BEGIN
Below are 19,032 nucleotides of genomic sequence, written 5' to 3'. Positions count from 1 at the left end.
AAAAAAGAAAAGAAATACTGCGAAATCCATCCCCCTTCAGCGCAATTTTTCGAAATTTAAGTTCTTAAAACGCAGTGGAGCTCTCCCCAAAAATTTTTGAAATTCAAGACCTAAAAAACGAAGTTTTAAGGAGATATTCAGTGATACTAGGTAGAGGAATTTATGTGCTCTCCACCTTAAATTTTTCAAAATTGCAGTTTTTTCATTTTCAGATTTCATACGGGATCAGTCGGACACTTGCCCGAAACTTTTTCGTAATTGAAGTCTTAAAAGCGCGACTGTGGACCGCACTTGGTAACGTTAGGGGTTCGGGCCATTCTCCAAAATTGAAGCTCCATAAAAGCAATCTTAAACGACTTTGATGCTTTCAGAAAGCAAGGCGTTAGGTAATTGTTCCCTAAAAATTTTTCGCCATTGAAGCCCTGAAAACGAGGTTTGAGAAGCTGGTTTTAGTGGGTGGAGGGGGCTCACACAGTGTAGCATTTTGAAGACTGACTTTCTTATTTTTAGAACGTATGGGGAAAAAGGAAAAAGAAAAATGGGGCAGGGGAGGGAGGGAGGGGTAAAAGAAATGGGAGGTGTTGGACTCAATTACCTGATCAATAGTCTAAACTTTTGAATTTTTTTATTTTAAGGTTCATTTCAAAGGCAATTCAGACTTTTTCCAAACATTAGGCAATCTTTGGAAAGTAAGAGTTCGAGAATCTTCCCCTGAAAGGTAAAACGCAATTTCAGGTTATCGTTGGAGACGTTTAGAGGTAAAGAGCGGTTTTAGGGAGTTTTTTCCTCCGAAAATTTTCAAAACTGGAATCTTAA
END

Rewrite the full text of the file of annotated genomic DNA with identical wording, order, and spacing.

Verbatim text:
Below are 19,032 nucleotides of genomic sequence, written 5' to 3'. Positions count from 1 at the left end.
AAAAAAGAAAAGAAATACTGCGAAATCCATCCCCCTTCAGCGCAATTTTTCGAAATTTAAGTTCTTAAAACGCAGTGGAGCTCTCCCCAAAAATTTTTGAAATTCAAGACCTAAAAAACGAAGTTTTAAGGAGATATTCAGTGATACTAGGTAGAGGAATTTATGTGCTCTCCACCTTAAATTTTTCAAAATTGCAGTTTTTTCATTTTCAGATTTCATACGGGATCAGTCGGACACTTGCCCGAAACTTTTTCGTAATTGAAGTCTTAAAAGCGCGACTGTGGACCGCACTTGGTAACGTTAGGGGTTCGGGCCATTCTCCAAAATTGAAGCTCCATAAAAGCAATCTTAAACGACTTTGATGCTTTCAGAAAGCAAGGCGTTAGGTAATTGTTCCCTAAAAATTTTTCGCCATTGAAGCCCTGAAAACGAGGTTTGAGAAGCTGGTTTTAGTGGGTGGAGGGGGCTCACACAGTGTAGCATTTTGAAGACTGACTTTCTTATTTTTAGAACGTATGGGGAAAAAGGAAAAAGAAAAATGGGGCAGGGGAGGGAGGGAGGGGTAAAAGAAATGGGAGGTGTTGGACTCAATTACCTGATCAATAGTCTAAACTTTTGAATTTTTTTATTTTAAGGTTCATTTCAAAGGCAATTCAGACTTTTTCCAAACATTAGGCAATCTTTGGAAAGTAAGAGTTCGAGAATCTTCCCCTGAAAGGTAAAACGCAATTTCAGGTTATCGTTGGAGACGTTTAGAGGTAAAGAGCGGTTTTAGGGAGTTTTTTCCTCCGAAAATTTTCAAAACTGGAATCTTAA